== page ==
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Thursday 24 April 2014

One cannot be a cynic and a Catholic....


distrusting or disparaging the motives of others; like or characteristic of a cynic.
showing contempt for accepted standards of honesty or morality by one's actions, especially byactions that exploit the scruples of others.
bitterly or sneeringly distrustful, contemptuous, or pessimistic.

And a sin, folks....based on slander, judgment, hatred, bitterness, or pessimism, all which are not Catholic virtues, and, indeed, are vices...

Statistic growing

...4 percent of ordinands report being home schooled at some time in their educational 
background, with diocesan ordinands being slightly more likely that religious ordninands to have 
been home schooled (5 percent compared to 2 percent). Among those who were home schooled,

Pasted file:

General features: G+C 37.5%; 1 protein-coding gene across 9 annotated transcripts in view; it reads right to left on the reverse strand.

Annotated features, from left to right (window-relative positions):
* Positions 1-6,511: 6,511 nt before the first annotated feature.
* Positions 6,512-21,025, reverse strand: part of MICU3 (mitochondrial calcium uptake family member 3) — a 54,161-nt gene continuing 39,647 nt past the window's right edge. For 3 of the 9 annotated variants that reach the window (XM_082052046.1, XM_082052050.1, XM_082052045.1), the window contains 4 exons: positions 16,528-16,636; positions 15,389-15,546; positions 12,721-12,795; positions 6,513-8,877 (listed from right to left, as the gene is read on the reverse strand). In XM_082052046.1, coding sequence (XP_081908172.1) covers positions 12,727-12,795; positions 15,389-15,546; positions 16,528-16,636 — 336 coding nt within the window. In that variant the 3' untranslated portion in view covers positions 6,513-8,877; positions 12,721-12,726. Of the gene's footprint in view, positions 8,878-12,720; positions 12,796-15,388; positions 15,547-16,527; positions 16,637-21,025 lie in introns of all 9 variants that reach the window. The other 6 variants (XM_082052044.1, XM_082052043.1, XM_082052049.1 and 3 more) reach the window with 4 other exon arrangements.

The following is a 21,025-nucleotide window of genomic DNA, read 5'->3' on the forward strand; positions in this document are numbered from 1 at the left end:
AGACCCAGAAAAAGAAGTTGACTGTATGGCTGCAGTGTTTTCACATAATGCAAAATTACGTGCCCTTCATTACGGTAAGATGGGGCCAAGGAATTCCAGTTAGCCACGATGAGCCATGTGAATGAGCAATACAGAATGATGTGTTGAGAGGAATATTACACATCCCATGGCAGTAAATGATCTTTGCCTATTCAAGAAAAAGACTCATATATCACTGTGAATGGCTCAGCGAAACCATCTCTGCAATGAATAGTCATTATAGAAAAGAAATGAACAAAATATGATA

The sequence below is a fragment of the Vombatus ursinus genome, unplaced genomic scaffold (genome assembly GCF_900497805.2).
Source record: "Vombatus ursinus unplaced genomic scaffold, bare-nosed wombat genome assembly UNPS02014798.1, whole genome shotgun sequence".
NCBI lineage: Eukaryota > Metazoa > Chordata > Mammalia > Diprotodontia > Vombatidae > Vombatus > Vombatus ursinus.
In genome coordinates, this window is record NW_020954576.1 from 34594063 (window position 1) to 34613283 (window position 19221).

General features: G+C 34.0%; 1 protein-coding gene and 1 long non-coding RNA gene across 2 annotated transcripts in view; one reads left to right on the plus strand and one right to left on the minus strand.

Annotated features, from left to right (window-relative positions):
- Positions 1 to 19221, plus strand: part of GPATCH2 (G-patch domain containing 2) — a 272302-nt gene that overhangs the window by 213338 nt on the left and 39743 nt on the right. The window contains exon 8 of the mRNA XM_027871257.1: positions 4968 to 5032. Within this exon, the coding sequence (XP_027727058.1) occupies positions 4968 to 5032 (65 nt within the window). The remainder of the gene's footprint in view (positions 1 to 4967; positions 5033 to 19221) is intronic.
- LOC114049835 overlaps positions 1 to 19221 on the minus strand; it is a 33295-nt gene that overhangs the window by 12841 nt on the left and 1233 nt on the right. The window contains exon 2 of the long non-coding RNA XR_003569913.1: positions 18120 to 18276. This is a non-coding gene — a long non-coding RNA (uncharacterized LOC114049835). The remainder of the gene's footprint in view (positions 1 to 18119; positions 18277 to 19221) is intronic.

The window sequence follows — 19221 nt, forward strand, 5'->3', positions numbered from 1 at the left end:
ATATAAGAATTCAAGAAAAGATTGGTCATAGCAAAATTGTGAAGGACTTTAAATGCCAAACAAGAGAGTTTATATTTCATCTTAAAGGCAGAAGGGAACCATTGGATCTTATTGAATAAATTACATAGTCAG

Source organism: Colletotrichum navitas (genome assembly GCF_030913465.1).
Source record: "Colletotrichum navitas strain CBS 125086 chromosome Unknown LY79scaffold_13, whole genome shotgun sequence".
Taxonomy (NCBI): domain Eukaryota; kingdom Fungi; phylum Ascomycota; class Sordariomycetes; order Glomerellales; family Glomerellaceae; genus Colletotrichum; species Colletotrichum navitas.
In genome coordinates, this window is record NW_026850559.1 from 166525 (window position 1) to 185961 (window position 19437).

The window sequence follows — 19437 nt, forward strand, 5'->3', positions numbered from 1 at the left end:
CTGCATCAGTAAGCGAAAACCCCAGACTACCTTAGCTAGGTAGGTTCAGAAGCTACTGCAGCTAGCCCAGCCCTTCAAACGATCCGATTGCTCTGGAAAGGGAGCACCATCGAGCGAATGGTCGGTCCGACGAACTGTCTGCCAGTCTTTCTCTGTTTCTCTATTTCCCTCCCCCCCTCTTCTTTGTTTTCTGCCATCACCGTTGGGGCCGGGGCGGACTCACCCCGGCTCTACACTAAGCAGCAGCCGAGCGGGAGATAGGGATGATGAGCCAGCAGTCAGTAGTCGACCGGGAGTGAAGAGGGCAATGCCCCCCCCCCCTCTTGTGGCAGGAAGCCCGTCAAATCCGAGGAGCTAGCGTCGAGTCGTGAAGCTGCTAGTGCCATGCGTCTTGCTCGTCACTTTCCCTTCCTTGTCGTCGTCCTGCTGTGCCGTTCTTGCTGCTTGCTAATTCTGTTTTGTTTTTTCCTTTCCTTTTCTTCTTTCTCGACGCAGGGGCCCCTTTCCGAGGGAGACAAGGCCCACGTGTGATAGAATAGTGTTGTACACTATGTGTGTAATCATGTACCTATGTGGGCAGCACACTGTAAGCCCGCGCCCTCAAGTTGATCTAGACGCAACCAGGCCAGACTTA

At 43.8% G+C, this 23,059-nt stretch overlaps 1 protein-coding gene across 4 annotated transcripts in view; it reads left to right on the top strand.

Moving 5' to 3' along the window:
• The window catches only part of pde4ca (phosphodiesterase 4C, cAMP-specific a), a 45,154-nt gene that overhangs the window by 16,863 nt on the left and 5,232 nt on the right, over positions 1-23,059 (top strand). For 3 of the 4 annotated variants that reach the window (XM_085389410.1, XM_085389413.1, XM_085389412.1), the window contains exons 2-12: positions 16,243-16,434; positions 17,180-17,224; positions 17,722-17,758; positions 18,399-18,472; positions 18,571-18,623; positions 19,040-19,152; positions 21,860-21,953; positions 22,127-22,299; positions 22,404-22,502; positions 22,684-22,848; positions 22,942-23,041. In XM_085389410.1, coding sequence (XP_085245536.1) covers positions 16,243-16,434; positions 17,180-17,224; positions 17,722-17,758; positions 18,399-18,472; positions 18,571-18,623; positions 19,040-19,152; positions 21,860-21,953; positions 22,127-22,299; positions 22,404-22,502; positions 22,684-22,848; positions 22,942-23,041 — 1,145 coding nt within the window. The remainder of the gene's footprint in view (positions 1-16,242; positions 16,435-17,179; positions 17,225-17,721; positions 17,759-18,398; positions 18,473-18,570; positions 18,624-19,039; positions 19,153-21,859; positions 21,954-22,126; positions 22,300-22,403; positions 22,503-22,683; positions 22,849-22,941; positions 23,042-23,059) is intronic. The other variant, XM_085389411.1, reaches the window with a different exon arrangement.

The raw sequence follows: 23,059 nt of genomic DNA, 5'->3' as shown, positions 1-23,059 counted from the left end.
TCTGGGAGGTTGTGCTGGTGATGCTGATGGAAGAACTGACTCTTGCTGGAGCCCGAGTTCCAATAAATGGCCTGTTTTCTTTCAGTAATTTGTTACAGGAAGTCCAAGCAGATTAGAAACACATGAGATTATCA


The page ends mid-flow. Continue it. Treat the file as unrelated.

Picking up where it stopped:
the average length of time they were home-schooled was seven years. 2013 report on ordinations in the USA.

Less than 45% went to Catholic schools...out of 2 million Catholic school students, the ratio is alarming!

Considering in the US that there are only about 150,000 Catholic home schooled children at this time, (mostly a Protestant thing still), this statistic of 4% is huge.

Father John Hardon  said, “Home schooling in the United States is the necessary concomitant of a culture in which the Church is being opposed on every level of her existence and, as a consequence, given the widespread secularization in our country, home schooling is not only valuable or useful but it is absolutely necessary for the survival of the Catholic church in our country.”

I would add the same is true for Great Britain--the survival of the Faith depends on home schooling.

Bishops and Closing Down Parishes

Some bishops want to close parishes which are not financially viable. In the absence of parishes in the red, they look at sacramental liveliness, such as how many marriages, how many baptisms per year, and so on, not counting funerals.